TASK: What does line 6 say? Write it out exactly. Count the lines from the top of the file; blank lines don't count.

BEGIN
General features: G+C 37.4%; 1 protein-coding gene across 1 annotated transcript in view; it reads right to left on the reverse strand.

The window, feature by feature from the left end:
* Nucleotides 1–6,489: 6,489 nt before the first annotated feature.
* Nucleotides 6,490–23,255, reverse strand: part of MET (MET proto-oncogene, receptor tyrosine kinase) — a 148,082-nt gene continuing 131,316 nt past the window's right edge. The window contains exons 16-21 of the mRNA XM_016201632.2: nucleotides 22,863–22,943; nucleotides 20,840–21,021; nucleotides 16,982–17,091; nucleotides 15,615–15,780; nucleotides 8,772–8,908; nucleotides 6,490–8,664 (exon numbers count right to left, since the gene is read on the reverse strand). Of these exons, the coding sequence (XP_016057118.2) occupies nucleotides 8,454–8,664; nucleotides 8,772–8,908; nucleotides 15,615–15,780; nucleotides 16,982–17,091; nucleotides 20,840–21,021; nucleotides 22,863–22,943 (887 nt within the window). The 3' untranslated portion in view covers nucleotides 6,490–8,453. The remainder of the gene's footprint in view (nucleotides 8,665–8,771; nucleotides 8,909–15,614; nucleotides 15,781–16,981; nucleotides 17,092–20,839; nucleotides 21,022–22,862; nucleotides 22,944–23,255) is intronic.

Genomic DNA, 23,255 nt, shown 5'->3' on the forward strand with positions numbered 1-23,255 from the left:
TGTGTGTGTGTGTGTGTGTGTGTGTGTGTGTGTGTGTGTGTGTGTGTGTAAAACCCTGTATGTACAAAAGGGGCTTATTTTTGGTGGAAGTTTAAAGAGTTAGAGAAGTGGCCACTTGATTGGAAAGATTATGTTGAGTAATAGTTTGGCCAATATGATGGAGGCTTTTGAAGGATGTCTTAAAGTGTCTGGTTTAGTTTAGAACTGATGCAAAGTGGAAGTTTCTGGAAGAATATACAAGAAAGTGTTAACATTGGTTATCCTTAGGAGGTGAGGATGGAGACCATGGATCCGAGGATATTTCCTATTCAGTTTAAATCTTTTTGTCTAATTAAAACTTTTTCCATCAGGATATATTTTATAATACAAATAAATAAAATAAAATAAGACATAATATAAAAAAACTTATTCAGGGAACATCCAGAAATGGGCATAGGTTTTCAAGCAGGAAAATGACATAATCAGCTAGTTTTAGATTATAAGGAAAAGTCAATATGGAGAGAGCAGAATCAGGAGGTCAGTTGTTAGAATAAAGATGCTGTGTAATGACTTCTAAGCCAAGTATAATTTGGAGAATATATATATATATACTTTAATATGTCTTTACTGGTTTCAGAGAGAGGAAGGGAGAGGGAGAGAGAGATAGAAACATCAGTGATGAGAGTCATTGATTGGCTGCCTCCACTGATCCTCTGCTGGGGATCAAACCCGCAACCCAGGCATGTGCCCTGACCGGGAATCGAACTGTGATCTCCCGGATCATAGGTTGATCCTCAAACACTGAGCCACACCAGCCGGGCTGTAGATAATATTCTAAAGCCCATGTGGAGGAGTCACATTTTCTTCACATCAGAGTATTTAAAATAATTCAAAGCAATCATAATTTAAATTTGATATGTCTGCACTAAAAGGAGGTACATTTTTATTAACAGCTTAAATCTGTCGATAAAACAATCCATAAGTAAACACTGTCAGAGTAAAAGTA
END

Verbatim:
TGTGTGTGTGTGTGTGTGTGTGTGTGTGTGTGTGTGTGTGTGTGTGTGTAAAACCCTGTATGTACAAAAGGGGCTTATTTTTGGTGGAAGTTTAAAGAGTTAGAGAAGTGGCCACTTGATTGGAAAGATTATGTTGAGTAATAGTTTGGCCAATATGATGGAGGCTTTTGAAGGATGTCTTAAAGTGTCTGGTTTAGTTTAGAACTGATGCAAAGTGGAAGTTTCTGGAAGAATATACAAGAAAGTGTTAACATTGGTTATCCTTAGGAGGTGAGGATGGAGACCATGGATCCGAGGATATTTCCTATTCAGTTTAAATCTTTTTGTCTAATTAAAACTTTTTCCATCAGGATATATTTTATAATACAAATAAATAAAATAAAATAAGACATAATATAAAAAAACTTATTCAGGGAACATCCAGAAATGGGCATAGGTTTTCAAGCAGGAAAATGACATAATCAGCTAGTTTTAGATTATAAGGAAAAGTCAATATGGAGAGAGCAGAATCAGGAGGTCAGTTGTTAGAATAAAGATGCTGTGTAATGACTTCTAAGCCAAGTATAATTTGGAGAATATATATATATATACTTTAATATGTCTTTACTGGTTTCAGAGAGAGGAAGGGAGAGGGAGAGAGAGATAGAAACATCAGTGATGAGAGTCATTGATTGGCTGCCTCCACTGATCCTCTGCTGGGGATCAAACCCGCAACCCAGGCATGTGCCCTGACCGGGAATCGAACTGTGATCTCCCGGATCATAGGTTGATCCTCAAACACTGAGCCACACCAGCCGGGCTGTAGATAATATTCTAAAGCCCATGTGGAGGAGTCACATTTTCTTCACATCAGAGTATTTAAAATAATTCAAAGCAATCATAATTTAAATTTGATATGTCTGCACTAAAAGGAGGTACATTTTTATTAACAGCTTAAATCTGTCGATAAAACAATCCATAAGTAAACACTGTCAGAGTAAAAGTA